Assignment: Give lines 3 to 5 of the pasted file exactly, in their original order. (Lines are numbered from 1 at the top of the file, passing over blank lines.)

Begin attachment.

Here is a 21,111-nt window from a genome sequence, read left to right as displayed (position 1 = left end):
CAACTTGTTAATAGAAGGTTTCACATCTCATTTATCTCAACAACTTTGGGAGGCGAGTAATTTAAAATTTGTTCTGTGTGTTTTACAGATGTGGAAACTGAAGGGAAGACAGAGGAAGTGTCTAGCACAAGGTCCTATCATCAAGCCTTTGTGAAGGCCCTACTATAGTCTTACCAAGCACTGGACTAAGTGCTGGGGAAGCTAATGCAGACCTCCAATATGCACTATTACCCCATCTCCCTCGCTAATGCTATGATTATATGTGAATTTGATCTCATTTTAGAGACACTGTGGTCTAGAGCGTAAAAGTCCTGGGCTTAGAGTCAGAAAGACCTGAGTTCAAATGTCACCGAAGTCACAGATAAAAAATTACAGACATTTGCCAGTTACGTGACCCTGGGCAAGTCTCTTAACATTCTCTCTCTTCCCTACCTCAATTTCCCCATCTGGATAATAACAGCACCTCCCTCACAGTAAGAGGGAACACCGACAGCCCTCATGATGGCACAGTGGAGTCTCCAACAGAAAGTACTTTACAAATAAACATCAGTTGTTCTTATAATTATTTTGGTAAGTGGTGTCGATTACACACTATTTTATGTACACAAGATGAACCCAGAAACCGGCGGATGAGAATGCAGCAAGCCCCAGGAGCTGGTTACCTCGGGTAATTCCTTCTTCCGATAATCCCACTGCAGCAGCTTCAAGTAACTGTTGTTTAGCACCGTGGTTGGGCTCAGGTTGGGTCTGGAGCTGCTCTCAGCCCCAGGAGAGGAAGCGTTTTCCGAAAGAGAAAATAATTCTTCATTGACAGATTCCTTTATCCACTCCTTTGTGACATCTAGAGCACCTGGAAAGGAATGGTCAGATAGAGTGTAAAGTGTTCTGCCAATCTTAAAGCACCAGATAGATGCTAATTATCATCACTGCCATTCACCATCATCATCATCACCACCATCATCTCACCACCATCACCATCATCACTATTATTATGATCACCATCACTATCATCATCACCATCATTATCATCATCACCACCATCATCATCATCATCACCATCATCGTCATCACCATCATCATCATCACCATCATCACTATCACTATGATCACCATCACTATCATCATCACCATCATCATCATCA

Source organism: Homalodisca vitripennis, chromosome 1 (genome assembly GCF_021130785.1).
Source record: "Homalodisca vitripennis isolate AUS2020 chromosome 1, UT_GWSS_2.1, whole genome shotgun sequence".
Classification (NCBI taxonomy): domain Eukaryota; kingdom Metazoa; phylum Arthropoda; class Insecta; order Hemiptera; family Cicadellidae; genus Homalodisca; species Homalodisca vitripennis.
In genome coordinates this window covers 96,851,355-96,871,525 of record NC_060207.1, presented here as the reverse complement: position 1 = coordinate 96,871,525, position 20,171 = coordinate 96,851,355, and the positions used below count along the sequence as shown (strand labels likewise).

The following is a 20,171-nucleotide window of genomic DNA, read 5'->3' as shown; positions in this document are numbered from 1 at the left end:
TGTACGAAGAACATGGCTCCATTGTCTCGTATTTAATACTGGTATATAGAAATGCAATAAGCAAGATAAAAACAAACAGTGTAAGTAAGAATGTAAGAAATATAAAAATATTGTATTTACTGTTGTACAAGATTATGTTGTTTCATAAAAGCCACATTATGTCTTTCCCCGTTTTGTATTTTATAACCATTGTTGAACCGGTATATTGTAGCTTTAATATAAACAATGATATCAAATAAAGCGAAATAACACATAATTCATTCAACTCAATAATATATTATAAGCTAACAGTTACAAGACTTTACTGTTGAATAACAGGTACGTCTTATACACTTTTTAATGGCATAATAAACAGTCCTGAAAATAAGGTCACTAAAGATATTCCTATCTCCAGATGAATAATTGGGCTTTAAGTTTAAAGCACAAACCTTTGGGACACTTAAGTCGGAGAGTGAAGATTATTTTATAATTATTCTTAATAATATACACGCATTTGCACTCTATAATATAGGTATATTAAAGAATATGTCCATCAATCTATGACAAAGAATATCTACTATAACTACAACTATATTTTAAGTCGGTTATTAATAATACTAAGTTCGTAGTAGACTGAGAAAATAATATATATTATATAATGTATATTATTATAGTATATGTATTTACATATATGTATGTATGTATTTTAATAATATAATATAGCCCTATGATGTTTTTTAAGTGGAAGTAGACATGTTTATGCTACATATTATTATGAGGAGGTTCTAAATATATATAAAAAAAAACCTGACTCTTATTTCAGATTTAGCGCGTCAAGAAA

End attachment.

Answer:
Source organism: Homalodisca vitripennis, chromosome 1 (genome assembly GCF_021130785.1).
Source record: "Homalodisca vitripennis isolate AUS2020 chromosome 1, UT_GWSS_2.1, whole genome shotgun sequence".
Classification (NCBI taxonomy): domain Eukaryota; kingdom Metazoa; phylum Arthropoda; class Insecta; order Hemiptera; family Cicadellidae; genus Homalodisca; species Homalodisca vitripennis.